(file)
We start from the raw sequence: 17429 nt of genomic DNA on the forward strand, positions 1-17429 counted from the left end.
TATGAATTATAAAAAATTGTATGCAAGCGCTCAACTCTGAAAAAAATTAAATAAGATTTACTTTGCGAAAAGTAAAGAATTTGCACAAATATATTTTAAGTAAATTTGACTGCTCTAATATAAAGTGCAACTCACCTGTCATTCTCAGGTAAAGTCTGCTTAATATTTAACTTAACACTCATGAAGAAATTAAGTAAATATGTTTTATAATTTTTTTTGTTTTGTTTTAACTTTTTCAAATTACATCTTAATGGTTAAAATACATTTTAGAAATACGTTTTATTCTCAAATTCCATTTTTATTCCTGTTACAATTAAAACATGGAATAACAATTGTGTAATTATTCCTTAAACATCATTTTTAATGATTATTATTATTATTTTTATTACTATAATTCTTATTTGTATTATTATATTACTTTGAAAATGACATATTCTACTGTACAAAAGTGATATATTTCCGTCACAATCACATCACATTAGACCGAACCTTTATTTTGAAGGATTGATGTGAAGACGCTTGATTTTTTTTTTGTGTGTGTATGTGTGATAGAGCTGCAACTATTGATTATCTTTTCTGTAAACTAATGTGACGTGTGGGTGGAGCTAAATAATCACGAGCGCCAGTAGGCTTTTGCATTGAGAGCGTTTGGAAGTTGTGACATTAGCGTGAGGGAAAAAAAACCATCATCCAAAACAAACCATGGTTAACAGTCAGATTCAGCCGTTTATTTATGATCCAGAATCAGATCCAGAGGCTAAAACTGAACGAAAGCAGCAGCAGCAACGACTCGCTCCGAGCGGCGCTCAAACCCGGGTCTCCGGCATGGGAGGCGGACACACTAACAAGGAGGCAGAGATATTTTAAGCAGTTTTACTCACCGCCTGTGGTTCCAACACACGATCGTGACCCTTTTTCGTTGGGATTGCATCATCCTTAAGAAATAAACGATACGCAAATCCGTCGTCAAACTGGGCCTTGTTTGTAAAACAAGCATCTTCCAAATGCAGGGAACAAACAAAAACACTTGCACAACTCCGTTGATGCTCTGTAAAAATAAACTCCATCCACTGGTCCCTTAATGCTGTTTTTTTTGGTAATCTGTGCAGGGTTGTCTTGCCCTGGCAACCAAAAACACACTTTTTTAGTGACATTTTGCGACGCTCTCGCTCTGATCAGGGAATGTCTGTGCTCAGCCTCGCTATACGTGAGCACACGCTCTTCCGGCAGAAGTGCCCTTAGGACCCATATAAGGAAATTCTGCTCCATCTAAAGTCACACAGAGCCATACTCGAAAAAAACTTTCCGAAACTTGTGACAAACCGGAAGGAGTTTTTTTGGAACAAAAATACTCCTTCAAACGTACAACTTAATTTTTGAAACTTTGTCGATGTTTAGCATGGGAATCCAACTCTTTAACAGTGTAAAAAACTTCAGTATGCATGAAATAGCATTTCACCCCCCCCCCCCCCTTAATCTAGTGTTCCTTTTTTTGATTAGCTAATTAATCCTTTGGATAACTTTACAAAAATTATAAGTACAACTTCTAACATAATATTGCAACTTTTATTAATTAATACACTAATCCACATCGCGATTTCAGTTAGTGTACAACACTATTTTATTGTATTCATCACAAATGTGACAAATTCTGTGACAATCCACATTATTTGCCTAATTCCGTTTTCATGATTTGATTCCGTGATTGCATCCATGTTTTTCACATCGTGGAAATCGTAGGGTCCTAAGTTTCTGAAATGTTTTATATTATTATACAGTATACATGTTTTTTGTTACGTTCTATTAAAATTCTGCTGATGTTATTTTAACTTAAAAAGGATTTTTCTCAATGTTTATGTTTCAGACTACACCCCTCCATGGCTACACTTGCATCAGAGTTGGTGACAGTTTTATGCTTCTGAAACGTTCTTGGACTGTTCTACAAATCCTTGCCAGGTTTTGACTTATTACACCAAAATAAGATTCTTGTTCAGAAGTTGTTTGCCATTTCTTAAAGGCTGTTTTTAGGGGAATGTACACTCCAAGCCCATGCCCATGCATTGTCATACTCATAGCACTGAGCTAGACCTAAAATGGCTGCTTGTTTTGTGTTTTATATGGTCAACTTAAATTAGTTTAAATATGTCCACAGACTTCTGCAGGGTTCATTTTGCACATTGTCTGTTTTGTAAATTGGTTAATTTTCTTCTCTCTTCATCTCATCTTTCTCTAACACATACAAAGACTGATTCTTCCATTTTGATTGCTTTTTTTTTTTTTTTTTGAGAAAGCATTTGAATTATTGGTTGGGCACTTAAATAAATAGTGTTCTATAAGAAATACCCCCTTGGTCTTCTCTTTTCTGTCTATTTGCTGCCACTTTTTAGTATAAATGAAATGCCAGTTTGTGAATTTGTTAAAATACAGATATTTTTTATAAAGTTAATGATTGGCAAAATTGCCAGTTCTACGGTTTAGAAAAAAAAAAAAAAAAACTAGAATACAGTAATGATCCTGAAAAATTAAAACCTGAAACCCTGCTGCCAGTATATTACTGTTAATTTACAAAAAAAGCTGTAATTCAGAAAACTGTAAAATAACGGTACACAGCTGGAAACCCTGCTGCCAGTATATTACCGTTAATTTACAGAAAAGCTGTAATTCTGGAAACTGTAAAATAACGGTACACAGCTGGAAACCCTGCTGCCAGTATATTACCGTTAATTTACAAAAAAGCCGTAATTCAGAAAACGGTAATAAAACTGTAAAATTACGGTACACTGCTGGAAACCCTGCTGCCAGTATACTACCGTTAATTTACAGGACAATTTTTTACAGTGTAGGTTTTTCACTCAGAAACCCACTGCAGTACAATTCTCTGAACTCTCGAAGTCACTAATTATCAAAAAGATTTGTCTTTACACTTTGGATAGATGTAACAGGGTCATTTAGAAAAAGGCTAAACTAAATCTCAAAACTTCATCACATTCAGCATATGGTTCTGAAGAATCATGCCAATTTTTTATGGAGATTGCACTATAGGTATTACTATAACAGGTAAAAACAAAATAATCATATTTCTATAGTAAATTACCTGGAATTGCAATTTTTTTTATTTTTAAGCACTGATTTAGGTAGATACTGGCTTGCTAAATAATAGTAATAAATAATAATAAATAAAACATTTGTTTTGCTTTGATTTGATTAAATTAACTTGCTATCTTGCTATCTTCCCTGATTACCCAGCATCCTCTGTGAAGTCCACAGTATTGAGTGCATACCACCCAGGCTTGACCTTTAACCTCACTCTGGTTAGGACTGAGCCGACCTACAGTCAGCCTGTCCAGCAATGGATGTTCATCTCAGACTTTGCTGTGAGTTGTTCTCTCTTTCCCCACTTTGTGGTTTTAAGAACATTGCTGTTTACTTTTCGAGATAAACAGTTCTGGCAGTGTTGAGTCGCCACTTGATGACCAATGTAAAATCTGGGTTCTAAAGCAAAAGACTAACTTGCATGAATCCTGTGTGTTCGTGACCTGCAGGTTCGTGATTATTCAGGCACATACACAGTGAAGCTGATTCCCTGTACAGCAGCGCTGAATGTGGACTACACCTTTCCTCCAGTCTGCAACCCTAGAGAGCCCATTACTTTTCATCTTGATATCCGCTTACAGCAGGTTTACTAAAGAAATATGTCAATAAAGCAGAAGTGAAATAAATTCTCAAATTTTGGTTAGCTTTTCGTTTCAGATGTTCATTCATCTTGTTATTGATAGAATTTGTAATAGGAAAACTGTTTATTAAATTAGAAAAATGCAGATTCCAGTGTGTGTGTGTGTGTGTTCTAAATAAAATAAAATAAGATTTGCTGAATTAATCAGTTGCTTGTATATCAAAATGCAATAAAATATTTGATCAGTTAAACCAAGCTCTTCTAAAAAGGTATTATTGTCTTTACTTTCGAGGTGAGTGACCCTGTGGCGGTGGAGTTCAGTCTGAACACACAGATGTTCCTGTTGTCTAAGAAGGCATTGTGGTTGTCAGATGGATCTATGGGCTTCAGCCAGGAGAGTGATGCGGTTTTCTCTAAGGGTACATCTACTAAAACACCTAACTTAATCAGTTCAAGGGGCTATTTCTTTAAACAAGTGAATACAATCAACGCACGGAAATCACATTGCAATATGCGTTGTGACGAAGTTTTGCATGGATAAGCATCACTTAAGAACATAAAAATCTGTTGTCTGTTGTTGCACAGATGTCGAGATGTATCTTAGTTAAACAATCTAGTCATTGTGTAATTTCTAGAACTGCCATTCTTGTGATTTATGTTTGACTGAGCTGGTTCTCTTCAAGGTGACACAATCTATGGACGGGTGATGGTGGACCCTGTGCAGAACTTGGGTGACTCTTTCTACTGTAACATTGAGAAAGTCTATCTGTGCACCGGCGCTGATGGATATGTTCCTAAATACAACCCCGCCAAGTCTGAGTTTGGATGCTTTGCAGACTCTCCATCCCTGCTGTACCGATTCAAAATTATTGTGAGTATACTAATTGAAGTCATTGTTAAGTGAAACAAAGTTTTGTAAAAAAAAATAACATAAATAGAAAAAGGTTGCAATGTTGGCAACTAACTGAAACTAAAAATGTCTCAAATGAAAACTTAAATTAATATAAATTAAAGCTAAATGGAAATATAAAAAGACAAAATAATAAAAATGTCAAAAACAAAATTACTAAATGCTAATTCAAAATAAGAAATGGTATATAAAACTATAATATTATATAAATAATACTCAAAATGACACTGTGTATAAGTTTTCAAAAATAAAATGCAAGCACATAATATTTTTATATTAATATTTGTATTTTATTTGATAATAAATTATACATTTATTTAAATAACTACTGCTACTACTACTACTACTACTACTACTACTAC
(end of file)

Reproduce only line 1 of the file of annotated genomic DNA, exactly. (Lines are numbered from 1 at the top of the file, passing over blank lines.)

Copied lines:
We start from the raw sequence: 17429 nt of genomic DNA on the forward strand, positions 1-17429 counted from the left end.